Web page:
When Eman Idil Bare was a little girl, Eid celebrations offered the rare occasions for her outfits to be as “extra” as she wanted them to be.
“It was the few times of the year where my parents’ budget didn’t really exist,” the young Canadian designer, journalist and aspiring lawyer says from her dorm in New York. “My mom would just let me go to Fabricland and pick whatever I wanted. One year, I was seven years old and I saw this dress and I made my Mom buy it for me. I started adding all sorts of bows and lace to it. Looking back 20 years later, I looked ridiculous,” she laughs.
Bare says it is that creativity and excitement that led her to pursue fashion. She launched her collection, Al-Nisa, in 2018 at New York Fashion Week. Bare often designs exclusive Eid outfits for her friends and family, she says, and isn’t surprised that mainstream fashion retailers such as Oscar de la Renta have begun offering specialty collections around Muslim holidays. These include Eid al-Fitr, which marks the end of Ramadan, and Eid al-Adha, which marks the end of the annual pilgrimage known as the Hajj, expected to fall on Aug. 12 this year. The collections often feature luxury caftans, tunics and pants, as well as maxi dresses and skirts.
The modest-fashion industry has ballooned in recent years and is estimated to reach US$373-billion by 2022, according to Thomson Reuters’s State of the Global Islamic Economy Report. While several cultures and religions value modest clothing that covers more of the body, fashion retailers such as DKNY, Aldo and Uniqlo are starting to specifically target the lucrative Muslim modest-fashion market.
For instance, this year marks the second time the Swedish retailer H&M released a limited-edition capsule collection in time for Eid al-Fitr. The pieces for women and children were inspired by the Middle East and included embroidered dresses that could be layered over pants, and kimonos made with shimmering fabrics and brocade embellishments, says Maria Ostblom, head of womenswear design.
“Traditionally, there has been a very static understanding of what a hijabi woman looks like,” says Saba Alvi, a University of Ottawa professor of education with a focus on inclusive and anti-racism education who has been researching this field since 2013. But with the growth of Instagram, YouTube and other social-media platforms, Muslim women are now “vogueing the veil.” It’s a term Alvi coined to describe the emergence of a new subculture of modest fashion. She noted the existence at one point of more than 400,000 videos on YouTube that feature women sharing fashion tips on wearing the hijab.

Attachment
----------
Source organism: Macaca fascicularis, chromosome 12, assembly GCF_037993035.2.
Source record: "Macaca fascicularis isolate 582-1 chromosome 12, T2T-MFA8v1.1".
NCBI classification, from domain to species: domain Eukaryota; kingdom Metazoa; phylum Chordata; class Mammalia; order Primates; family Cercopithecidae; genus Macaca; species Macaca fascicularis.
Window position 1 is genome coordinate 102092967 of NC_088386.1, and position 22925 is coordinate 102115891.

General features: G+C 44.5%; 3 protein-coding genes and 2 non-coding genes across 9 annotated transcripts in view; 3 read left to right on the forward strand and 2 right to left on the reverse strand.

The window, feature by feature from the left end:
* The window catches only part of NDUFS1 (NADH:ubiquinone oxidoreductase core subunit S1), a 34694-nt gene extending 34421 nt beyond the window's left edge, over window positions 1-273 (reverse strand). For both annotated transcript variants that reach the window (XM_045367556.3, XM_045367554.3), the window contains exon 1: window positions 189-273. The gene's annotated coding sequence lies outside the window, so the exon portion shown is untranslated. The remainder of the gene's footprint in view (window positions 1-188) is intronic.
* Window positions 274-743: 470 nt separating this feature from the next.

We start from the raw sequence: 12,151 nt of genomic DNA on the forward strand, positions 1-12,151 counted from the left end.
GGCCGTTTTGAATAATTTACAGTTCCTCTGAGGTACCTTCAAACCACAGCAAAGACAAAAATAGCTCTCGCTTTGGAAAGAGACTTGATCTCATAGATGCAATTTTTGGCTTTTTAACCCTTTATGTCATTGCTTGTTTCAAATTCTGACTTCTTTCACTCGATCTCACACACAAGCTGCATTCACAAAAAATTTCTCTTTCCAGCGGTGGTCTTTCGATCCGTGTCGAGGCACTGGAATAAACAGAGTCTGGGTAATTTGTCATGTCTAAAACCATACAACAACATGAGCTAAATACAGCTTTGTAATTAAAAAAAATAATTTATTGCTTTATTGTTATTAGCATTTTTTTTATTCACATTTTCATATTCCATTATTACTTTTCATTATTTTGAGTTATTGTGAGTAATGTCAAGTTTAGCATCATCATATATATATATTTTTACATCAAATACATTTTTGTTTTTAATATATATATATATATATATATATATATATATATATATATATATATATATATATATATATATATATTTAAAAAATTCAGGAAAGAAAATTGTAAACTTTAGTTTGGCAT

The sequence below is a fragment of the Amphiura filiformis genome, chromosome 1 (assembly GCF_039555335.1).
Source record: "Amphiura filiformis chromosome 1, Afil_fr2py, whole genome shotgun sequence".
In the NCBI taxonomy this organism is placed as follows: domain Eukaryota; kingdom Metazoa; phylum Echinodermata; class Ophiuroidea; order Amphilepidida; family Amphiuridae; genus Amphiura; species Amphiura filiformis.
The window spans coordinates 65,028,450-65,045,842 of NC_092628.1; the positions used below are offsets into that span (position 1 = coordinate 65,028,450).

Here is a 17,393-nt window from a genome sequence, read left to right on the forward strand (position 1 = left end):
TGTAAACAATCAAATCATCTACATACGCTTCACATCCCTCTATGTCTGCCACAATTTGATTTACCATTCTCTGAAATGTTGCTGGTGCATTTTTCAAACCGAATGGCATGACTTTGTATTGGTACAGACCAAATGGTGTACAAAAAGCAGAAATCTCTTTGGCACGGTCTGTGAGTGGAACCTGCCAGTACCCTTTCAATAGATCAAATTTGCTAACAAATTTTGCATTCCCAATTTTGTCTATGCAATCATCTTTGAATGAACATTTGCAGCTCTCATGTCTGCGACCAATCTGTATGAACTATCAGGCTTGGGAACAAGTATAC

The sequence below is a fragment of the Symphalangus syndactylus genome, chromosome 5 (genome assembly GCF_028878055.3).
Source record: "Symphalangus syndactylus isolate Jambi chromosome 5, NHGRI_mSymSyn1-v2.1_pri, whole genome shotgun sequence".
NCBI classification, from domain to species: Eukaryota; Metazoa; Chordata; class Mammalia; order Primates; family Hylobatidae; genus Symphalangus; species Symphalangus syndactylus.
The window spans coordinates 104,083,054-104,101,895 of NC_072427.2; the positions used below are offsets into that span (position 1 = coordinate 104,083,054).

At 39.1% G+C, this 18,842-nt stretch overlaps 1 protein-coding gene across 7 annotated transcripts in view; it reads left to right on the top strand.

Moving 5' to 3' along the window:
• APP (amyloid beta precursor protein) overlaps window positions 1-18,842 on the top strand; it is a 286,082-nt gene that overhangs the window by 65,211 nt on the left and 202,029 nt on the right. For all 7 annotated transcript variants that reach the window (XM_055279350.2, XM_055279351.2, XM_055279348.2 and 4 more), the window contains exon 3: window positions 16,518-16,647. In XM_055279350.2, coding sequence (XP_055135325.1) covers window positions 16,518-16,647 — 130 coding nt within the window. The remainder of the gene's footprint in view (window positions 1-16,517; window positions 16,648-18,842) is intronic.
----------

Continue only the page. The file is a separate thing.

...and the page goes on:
It’s no surprise, then, that large retailers are capitalizing on this market, she says.
But designer Nagat Bahumaid in Toronto says she’s skeptical of some of the efforts she’s seen to date, including a widely mocked make-up tutorial last year by MAC Cosmetics aimed at those waking up for suhoor, the predawn meal taken during Ramadan. “Who on Earth wears makeup at that time?” she says with a chuckle. “If they want to reach the Muslim community, collaborating with Muslim influencers and designers would go a long way for them," she adds.
But because of the potential for an intolerant backlash from the public, “a lot of companies are trying to capitalize on this trend without saying out loud that they support it,” she suggests. Bahumaid points to the decision by French retailer Decathlon to cancel plans to sell a sports hijab after a public outcry in France in February.
The University of Ottawa’s Alvi points to J.Crew as an example of how to do it right. The brand teamed up earlier this year with Haute Hijab, a company that sells high-end scarves.
Alia Khan, founder and chairwoman of the Dubai-based Islamic Fashion Design Council, notes that this trend includes an emerging segment of Muslim men looking for traditional attire that features loose-fitting pants, long coats and dress shirts that drop to the knees.
Her advice for anyone looking to tap into this burgeoning market? “I would say to the retailers: Do your due diligence. You need to understand the mindset of the consumer, and if you get it wrong, you’ll miss out on a huge opportunity,” she says. “This is a very loyal consumer market; they’re committed to this way of life and if you win them over, you’ll have this client base for a lifetime.”